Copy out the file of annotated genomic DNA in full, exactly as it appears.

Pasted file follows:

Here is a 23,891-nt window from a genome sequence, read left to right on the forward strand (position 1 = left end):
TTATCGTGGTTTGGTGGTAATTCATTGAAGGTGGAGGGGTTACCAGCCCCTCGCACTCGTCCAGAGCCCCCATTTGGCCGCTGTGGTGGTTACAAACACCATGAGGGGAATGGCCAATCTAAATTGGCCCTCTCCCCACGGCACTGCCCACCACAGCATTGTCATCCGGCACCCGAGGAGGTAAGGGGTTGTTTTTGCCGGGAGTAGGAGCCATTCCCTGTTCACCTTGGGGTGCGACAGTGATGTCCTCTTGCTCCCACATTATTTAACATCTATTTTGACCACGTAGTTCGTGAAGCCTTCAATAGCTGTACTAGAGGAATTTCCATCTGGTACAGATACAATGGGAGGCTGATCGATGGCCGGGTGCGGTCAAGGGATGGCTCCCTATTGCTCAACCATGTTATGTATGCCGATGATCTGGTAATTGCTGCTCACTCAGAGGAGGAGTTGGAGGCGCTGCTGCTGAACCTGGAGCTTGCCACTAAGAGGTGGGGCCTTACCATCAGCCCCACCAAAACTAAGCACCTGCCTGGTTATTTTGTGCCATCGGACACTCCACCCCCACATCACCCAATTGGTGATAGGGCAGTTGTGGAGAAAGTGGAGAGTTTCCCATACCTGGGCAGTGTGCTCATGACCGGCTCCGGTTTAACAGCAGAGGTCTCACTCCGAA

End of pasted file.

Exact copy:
Here is a 23,891-nt window from a genome sequence, read left to right on the forward strand (position 1 = left end):
TTATCGTGGTTTGGTGGTAATTCATTGAAGGTGGAGGGGTTACCAGCCCCTCGCACTCGTCCAGAGCCCCCATTTGGCCGCTGTGGTGGTTACAAACACCATGAGGGGAATGGCCAATCTAAATTGGCCCTCTCCCCACGGCACTGCCCACCACAGCATTGTCATCCGGCACCCGAGGAGGTAAGGGGTTGTTTTTGCCGGGAGTAGGAGCCATTCCCTGTTCACCTTGGGGTGCGACAGTGATGTCCTCTTGCTCCCACATTATTTAACATCTATTTTGACCACGTAGTTCGTGAAGCCTTCAATAGCTGTACTAGAGGAATTTCCATCTGGTACAGATACAATGGGAGGCTGATCGATGGCCGGGTGCGGTCAAGGGATGGCTCCCTATTGCTCAACCATGTTATGTATGCCGATGATCTGGTAATTGCTGCTCACTCAGAGGAGGAGTTGGAGGCGCTGCTGCTGAACCTGGAGCTTGCCACTAAGAGGTGGGGCCTTACCATCAGCCCCACCAAAACTAAGCACCTGCCTGGTTATTTTGTGCCATCGGACACTCCACCCCCACATCACCCAATTGGTGATAGGGCAGTTGTGGAGAAAGTGGAGAGTTTCCCATACCTGGGCAGTGTGCTCATGACCGGCTCCGGTTTAACAGCAGAGGTCTCACTCCGAA